Indonesian mobile sector faces overload

PUBLISHED : Tuesday, 23 June, 2009, 12:00am
UPDATED : Tuesday, 23 June, 2009, 12:00am

Heightened competition in Indonesia's mobile communications market, where a government spectrum auction is expected to increase the number of operators to 30 this year, could overload the country's infrastructure and ruin the quality of services, industry experts warn.

Indonesian media have reported that at least 73 companies will participate in the broadband wireless access (WiMax) tender for 2.3 gigahertz bandwidth spectrum, including three big operators - Telkom, Indosat and Bakrie Telecom.

The tender results will be announced next month.

Indonesia is one of the fastest-growing mobile markets. It had more than 140 million users at the end of last year, more than 40 per cent growth from the previous year. Cellphone penetration was 60 per cent.

However, with the strong growth in the past few years, industry players and analysts worried that the pro-competition regulatory framework in Indonesia implied limited access to scarce spectrum resources, which led to poor service quality once subscribers were increasing.

Indonesia is one of the most vibrant economies in Asia.

With a large population and an intensely competitive telecommunications environment, it is an exciting market in terms of wireless technology potential, according to Qualcomm's Southeast Asia and Pacific president John Stefanac.

'A rapidly expanding subscriber base served by 11 operators of all technological persuasions, each with limited access to spectrum, is beginning to overload current network capacities,' Mr Stefanac said.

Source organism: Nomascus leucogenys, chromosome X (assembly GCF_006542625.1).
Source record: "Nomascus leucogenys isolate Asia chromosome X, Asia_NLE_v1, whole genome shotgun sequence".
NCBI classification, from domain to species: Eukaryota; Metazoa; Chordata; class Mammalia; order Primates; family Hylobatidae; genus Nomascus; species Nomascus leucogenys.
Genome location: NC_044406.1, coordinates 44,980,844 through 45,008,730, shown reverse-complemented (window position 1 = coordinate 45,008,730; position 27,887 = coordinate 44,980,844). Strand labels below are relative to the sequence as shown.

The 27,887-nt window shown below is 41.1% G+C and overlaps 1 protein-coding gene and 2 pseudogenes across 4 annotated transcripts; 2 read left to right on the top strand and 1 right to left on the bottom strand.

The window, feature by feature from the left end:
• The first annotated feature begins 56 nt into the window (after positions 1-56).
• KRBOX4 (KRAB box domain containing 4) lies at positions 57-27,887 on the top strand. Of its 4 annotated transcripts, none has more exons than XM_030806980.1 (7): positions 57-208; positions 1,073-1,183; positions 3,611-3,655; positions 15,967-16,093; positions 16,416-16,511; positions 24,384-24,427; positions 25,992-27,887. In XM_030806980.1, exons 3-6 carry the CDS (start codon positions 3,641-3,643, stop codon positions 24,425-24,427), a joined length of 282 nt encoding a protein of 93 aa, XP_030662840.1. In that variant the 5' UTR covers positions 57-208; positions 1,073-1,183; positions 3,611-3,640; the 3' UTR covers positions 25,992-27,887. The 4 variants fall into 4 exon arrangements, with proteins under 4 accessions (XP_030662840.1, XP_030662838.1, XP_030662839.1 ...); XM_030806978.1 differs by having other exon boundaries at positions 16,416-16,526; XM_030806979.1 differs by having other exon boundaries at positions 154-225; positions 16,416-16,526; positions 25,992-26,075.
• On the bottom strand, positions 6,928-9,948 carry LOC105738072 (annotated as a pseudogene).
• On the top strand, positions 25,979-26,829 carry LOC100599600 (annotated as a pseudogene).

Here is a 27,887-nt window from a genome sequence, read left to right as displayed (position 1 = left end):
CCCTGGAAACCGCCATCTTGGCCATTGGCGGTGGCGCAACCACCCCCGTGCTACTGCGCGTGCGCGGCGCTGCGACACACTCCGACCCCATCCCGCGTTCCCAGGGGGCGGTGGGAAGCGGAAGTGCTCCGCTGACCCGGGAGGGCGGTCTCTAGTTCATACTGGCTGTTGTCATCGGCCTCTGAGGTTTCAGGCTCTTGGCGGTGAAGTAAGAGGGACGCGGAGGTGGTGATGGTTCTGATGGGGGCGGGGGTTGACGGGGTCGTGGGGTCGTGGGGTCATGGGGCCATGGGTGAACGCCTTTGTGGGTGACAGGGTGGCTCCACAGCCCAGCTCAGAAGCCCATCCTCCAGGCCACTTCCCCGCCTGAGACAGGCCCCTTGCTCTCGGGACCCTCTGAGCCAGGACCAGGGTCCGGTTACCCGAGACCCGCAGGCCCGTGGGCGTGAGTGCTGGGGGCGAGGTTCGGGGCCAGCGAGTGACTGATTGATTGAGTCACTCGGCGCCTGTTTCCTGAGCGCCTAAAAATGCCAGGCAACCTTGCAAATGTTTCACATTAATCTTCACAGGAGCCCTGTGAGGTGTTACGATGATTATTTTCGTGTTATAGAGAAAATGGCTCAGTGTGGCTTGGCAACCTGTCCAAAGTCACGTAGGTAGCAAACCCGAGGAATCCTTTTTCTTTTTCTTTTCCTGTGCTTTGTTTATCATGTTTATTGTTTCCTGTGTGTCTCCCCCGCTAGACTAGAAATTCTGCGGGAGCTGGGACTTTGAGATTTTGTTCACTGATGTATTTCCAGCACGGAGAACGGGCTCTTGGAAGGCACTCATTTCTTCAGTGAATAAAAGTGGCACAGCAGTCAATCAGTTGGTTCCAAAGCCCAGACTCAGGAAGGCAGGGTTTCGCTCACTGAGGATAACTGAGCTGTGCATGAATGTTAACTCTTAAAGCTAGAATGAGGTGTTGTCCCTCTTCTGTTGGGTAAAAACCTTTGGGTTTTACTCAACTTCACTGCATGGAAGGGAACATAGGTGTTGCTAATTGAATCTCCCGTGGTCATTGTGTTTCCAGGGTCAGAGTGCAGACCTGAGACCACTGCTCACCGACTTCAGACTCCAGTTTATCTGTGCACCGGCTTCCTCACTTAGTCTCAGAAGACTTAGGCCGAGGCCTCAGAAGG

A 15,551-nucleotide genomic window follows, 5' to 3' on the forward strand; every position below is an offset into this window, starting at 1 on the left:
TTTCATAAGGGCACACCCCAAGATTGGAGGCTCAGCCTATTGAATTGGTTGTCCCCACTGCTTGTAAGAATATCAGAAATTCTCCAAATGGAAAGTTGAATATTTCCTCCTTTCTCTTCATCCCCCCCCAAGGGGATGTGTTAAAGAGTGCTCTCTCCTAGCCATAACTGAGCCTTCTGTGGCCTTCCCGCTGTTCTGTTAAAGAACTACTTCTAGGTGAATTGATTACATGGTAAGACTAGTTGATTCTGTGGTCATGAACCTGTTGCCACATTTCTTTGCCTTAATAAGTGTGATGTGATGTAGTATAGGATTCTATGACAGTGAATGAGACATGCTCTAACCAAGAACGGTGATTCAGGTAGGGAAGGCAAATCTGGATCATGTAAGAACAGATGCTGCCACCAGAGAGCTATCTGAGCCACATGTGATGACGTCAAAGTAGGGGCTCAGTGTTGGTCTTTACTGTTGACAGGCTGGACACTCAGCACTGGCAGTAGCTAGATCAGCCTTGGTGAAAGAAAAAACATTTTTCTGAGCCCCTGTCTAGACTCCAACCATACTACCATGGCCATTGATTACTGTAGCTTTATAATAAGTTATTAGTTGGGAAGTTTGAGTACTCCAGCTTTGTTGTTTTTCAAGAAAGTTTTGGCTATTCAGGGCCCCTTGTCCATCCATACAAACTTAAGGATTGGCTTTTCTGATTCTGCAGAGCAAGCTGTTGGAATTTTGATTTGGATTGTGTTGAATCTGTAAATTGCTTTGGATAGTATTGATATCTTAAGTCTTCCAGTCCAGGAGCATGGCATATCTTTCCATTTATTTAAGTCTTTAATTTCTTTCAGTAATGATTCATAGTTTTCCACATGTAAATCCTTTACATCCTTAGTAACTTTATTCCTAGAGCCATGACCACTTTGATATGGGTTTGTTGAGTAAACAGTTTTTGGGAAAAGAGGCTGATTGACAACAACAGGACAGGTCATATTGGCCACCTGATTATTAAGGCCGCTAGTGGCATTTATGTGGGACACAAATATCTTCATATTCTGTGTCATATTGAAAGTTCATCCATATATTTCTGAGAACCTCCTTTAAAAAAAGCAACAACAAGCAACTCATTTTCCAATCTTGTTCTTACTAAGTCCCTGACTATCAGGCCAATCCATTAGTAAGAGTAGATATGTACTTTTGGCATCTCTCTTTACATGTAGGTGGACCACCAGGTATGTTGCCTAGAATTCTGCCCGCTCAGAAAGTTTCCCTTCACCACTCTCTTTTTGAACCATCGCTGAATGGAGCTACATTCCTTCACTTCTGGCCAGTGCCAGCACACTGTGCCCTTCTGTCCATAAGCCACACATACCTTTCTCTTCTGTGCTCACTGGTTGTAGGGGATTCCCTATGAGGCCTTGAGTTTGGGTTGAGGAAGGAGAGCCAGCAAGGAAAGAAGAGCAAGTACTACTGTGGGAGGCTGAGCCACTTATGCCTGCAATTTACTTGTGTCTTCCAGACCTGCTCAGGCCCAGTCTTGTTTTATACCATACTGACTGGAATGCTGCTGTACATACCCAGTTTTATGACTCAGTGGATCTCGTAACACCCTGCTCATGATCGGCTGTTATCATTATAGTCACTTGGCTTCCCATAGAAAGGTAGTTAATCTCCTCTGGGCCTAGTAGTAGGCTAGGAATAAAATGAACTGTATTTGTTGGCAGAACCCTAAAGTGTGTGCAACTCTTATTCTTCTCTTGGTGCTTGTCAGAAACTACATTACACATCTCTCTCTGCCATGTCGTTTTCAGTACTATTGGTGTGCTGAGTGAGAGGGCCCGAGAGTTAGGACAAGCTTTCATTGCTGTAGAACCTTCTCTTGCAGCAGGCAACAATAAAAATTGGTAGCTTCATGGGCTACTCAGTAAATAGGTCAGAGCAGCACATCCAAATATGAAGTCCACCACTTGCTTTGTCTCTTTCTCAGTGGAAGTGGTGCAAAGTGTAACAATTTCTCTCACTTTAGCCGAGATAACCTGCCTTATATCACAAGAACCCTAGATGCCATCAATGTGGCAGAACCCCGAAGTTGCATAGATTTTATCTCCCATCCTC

'And, we are beginning to see signs of this - we are witnessing a steady decline in user experience.'

Indonesian market watchers believe that industry consolidation should occur in the near future so as to reduce the number of operators.

Hence, the operators that survive should have more spectrum to meet the increasing subscriber growth.

Market researcher Business Monitor International said the mobile sector believed that consolidation might not be far off as market watchers questioned whether the Indonesian market could support so many operators.

'Big operator would be able to find small prey in this uncertain economic climate,' it said.

But the plan to issue new spectrum for WiMax technology could increase the number of mobile operators to 30 even as existing operators try to win the spectrum.

'It's our belief that a streamlined number of wireless operators would benefit Indonesia as it provides more spectrum to operators, enabling them to deploy compelling and differentiated services and applications - ones that are relevant and interesting enough for consumers and businesses,' said Mr Stefanac.

'We believe additional spectrum should be offered to existing operators at affordable licence fees as this will allow greater cost saving for the operators while improving quality of service.'

Cull waiting

Player overcrowding has led to expectations of sector consolidation

The spectrum auction is expected to increase the number of operators to: 30